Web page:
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Arizona Short Sale - If bankruptcy is in your future, be careful

Selling your home “short”… What does this mean and why would you want to consider it?

When homeowners sell a home “short”, they are asking the lender to agree to the sale even though they will not be paid the total amount of the mortgage.

The common Scenario:

Home purchased in 2006 for $480,000.00. The first mortgage amount is $370,000 and a second for $85,000.00. The house is now worth $320,000.00. A buyer exists who wants to purchase the home for about $320,000.00. If the lenders that hold the first and second mortgages agree to the sale, they will be paid less than they are owed.

In theory, this sounds great for the homeowner. He or she can avoid the foreclosure stigma and all its hassles and move on with life more quickly.

The question is then, why would the seller who is considering a bankruptcy, want to be careful about doing it?

1. From a debt liability standpoint, it may be unnecessary.

In the scenario above, both the first and second mortgage holders will lose money. Normally, they could sue the homeowner for the deficiency balance either after a foreclosure sale or after a short sale anyway.

However, Arizona state law prohibits the collection of the deficiency balance on a residence in most instances, especially where the loans are “purchase money” and a foreclosure would be “non judicial”. Further, the lenders may agree in writing, not to sue on the deficiency.
If they don’t waive that right, or if it is otherwise collectible, then bankruptcy may be the best way to deal with it. Especially, if bankruptcy was going to be used anyway, to deal with all issues at once.

So, if the sole purpose of the short sale is to avoid a deficiency based collection action, be careful.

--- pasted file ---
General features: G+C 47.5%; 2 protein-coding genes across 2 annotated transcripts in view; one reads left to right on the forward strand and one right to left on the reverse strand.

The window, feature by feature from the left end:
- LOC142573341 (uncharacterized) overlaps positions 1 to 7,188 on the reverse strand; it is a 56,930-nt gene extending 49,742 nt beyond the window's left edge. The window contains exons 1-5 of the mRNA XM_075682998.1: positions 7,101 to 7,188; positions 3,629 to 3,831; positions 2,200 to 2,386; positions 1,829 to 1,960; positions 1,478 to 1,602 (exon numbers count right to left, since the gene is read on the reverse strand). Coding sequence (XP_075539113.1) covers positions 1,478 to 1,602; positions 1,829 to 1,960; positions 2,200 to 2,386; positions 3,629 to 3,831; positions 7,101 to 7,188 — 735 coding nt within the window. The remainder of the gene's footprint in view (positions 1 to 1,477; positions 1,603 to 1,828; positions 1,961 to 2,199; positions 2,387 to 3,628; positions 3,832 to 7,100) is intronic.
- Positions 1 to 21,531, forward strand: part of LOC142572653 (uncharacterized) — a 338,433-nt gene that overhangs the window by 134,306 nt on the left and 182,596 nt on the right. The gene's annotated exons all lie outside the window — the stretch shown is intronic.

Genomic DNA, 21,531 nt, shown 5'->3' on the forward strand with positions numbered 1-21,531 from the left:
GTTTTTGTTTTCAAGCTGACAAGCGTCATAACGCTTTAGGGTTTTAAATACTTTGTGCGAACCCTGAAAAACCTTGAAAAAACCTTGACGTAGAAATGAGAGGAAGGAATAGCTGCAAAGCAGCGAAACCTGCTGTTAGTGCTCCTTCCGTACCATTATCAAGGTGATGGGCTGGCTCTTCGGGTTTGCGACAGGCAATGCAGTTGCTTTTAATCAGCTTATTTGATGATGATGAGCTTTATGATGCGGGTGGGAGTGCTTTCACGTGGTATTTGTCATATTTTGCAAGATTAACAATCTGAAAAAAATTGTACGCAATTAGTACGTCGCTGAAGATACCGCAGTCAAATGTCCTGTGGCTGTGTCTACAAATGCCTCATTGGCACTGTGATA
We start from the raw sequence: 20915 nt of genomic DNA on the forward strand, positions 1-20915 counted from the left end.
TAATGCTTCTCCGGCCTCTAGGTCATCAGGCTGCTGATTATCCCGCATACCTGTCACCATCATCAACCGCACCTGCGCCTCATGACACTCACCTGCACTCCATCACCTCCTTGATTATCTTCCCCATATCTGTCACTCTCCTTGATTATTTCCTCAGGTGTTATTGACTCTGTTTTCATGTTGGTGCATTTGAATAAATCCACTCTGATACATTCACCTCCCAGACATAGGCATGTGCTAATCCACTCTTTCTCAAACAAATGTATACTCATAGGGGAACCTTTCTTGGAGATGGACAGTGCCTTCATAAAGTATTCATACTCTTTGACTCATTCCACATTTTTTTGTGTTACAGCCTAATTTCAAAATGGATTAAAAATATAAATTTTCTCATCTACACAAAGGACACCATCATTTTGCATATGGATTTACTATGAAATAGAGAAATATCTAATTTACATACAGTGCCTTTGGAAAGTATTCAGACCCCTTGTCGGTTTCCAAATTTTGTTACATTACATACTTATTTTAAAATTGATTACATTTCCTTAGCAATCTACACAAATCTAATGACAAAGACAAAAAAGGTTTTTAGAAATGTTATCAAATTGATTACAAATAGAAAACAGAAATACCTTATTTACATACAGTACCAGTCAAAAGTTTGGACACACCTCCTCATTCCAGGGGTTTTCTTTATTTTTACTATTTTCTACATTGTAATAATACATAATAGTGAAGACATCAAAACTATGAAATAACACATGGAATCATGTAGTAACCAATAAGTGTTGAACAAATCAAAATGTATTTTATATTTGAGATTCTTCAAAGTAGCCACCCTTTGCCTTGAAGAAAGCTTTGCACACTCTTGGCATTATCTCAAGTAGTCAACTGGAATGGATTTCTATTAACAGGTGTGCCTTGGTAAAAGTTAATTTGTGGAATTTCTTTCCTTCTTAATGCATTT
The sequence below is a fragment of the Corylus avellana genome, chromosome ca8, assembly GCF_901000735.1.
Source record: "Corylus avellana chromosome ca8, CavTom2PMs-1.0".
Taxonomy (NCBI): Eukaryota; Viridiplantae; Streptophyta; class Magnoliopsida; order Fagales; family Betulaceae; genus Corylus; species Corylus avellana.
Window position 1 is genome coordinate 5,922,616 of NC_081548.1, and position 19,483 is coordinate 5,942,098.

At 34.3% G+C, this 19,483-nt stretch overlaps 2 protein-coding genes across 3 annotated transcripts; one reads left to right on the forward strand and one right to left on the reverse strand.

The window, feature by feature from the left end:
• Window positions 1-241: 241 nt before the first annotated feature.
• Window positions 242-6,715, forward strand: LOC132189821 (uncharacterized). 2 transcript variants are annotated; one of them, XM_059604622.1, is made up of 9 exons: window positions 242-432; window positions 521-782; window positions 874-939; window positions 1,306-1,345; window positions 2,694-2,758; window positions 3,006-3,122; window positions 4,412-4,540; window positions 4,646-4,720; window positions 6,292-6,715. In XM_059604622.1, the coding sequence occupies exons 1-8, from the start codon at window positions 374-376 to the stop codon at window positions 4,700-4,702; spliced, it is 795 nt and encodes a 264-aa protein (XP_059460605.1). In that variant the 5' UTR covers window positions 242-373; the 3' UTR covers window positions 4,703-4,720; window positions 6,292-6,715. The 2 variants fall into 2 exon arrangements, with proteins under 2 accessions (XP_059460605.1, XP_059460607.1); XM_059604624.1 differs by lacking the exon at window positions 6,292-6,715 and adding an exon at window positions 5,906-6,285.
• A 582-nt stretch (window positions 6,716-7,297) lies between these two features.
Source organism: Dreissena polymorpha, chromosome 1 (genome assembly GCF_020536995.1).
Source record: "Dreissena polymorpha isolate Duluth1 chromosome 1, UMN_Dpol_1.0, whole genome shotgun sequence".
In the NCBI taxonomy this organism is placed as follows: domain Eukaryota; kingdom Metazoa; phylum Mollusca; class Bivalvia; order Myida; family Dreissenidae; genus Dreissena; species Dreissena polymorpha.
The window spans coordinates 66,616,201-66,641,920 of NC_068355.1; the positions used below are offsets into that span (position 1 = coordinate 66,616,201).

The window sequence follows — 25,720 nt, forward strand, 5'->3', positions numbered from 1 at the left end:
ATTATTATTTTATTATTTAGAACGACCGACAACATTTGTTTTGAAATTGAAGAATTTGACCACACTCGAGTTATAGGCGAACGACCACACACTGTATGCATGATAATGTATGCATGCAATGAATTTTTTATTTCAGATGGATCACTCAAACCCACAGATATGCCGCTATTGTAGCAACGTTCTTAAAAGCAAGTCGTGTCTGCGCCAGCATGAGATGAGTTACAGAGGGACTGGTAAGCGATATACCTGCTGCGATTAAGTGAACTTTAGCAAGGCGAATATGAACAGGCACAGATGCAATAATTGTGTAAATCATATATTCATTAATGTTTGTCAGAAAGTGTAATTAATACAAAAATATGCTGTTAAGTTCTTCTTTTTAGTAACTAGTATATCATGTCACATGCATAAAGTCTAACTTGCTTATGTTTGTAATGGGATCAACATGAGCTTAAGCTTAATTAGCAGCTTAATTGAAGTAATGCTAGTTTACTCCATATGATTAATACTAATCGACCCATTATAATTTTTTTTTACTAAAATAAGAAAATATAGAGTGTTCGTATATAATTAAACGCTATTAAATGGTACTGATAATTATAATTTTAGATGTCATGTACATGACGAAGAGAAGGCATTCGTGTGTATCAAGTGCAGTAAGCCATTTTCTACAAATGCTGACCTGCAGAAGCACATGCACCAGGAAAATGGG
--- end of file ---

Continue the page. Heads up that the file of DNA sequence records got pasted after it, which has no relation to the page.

2. It may damage credit.

If you don’t pay or breach the contract, the lender will report it to the credit bureaus. Some say that the effect on the report is as bad as or worse than foreclosure or bankruptcy.

3. Taxable event
A short sale causes a “taxable event”. In essence, the unpaid difference is treated as income to the seller. There are ways to avoid the “income” from being treated this way. Primarily, the Federal Mortgage Forgiveness Debt Relief Act must apply to the seller; the seller must meet an “insolvency” test or file for bankruptcy (preferably prior to a foreclosure sale).

Before the short sale is finalized, the seller must make sure #s 1 or 2 apply or timely file for bankruptcy.

4. There are lots of players who make money from the short sale, and the seller isn’t one of them
The list of players in the system who stand to make money from the short sale is lengthy. Other lenders, brokers, real estate agents, title agencies, escrow agencies, the IRS, and the buyer all stand to come out farther ahead then the seller. If bankruptcy is going to be used anyway, all of the effort made to complete the short sale may be a waste of time.

5. Other debt
If the seller has a substantial amount of other debt, and his or her circumstances make it clear that bankruptcy may be necessary anyway, then why bother? The seller may simply choose to file the bk, give up the home in the bankruptcy and discharge all the debt. (A foreclosure may still appear on the credit report and the question becomes which is worse again)

6. Chapter 13 bankruptcy may help save the home
A chapter 13 bankruptcy will allow the qualifying filer to catch up home mortgage arrears over time. It may also allow the homeowner to treat the completely unsecured second mortgage as an unsecured debt and wipe it away leaving just the first mortgage payment to contend with.

If the home is worth less then is owed on the first, (like in our scenario) and the seller has steady income, a chapter 13 bankruptcy is at least worth talking about with your attorney before the short sale is complete.